Sonnets for Advent 16: Sonnet 60

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In one very obvious way this sonnet stands as a reminder that Shakespeare’s collection of sonnets, written it seems over many years, cannot be easily made to fit a pre-determined biographical way of reading. That’s because Sonnet 60 is inspired by Shakespeare’s favourite Roman writer, Ovid, specifically Metamorphoses, Book XV, lines 178-85. Sonnet 60 is a literary exercise. This should give us reason to pause before claiming that, for example, ‘the first 126 sonnets are all addressed to a young man’.

Time to let go of tired assumptions about these remarkable poems and experience them afresh, like waves breaking on the shore, like the ‘rarities of nature’s truth.’

Today’s sonnet is read by Professor Stanley Wells C.B.E.

Sonnet 60
Like as the waves make towards the pebbled shore,
So do our minutes hasten to their end,
Each changing place with that which goes before;
In sequent toil all forwards do contend.
Nativity, once in the main of light,
Crawls to maturity, wherewith being crowned
Crooked eclipses ’gainst his glory fight,
And time that gave doth now his gift confound.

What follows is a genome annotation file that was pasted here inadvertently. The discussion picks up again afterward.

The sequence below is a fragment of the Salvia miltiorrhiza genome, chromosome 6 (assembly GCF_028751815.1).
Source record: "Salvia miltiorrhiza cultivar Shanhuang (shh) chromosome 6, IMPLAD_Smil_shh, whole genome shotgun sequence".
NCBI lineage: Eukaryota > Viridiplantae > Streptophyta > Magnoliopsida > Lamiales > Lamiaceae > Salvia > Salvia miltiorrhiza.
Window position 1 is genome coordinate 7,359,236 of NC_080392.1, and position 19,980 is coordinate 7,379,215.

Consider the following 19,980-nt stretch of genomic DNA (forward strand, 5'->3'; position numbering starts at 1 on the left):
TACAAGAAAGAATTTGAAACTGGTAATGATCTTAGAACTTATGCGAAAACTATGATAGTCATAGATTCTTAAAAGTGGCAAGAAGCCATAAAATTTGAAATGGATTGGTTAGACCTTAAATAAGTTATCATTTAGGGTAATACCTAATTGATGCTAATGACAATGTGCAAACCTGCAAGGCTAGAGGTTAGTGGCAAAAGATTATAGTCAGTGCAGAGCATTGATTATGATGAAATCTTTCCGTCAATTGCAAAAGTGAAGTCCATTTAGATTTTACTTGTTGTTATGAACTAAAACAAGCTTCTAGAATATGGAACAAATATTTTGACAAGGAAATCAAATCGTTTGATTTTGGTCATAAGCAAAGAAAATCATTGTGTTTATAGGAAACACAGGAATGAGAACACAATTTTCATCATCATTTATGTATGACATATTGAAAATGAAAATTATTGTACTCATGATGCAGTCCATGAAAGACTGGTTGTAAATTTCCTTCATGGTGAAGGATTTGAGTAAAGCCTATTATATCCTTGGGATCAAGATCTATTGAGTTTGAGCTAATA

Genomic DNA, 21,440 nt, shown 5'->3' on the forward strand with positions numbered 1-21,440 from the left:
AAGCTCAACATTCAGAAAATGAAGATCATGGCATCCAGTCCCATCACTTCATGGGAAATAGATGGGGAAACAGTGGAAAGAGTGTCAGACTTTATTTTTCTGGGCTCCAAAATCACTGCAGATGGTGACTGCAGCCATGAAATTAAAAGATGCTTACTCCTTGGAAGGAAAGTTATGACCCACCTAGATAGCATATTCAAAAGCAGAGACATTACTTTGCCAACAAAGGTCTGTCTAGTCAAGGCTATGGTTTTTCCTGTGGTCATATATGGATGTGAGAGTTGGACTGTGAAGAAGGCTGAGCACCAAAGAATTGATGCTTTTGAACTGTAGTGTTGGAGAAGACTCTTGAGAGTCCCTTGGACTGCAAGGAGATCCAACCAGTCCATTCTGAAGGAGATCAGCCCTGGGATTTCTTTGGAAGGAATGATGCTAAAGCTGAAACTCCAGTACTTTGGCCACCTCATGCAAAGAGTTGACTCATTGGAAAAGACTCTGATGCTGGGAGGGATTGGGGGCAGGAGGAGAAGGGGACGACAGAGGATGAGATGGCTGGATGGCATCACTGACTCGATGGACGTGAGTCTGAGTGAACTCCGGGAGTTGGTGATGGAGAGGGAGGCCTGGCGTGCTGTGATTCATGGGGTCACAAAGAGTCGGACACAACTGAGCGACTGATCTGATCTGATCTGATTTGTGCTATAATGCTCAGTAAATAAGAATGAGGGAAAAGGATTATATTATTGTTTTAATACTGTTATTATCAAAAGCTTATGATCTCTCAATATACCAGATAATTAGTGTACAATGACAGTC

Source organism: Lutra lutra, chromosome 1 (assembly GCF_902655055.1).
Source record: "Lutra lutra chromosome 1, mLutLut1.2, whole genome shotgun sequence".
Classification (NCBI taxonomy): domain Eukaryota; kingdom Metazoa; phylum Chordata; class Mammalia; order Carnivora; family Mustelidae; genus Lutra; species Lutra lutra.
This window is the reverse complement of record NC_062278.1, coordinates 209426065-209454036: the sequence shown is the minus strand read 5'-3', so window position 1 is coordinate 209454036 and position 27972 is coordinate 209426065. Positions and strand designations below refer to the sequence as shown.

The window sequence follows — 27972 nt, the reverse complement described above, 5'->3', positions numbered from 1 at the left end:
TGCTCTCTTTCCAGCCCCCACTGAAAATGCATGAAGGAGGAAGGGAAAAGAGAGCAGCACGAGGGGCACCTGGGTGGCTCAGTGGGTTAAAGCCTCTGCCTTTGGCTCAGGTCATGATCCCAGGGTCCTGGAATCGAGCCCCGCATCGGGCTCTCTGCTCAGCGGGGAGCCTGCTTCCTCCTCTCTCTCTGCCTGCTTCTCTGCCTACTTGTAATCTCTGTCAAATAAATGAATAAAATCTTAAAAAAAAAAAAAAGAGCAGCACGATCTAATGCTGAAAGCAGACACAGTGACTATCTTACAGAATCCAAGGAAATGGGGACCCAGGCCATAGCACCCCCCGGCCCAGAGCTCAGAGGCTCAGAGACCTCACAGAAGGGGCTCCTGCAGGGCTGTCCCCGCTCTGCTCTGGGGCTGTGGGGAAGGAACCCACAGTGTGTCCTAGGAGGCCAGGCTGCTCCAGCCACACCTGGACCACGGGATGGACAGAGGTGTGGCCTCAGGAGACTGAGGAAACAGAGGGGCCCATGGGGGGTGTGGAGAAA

Time doth transfix the flourish set on youth,
And delves the parallels in beauty’s brow;
Feeds on the rarities of nature’s truth,
And nothing stands but for his scythe to mow.
And yet to times in hope my verse shall stand,
Praising thy worth despite his cruel hand.

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Listen to the same sonnet being read by a student at the University of Tubingen by clicking here.

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Author:Paul Edmondson

Head of Research and Knowledge and Director of the Stratford-upon-Avon Poetry Festival for The Shakespeare Birthplace Trust. Follow Paul on Twitter @paul_edmondson
  • Ed Boswell

    It should be noted that the source material, Ovid’s Metamorphoses, was translated into english by Edward de Vere’s maternal uncle, Arthur Golding.

  • Bruce Leyland

    Thanks for Sonnet 60. I agree with your point about assumptions concerning the sequencing of the sonnets. Here, as with Sonnet 12 (which echoes the 12 hours of the clock), and Sonnet 8 (which plays on musical harmony cf. the octave), Shakespeare selects the number of the Sonnet to echo the content (i.e. the 60 “minutes hasten to their end”). We might also look at solemn feasts of Sonnet 52 “in the long year set”… Paul, you would be familiar with the Lectionary that outlines the weekly observance of these feasts on the Sabbath. There may be a few more subtle examples…

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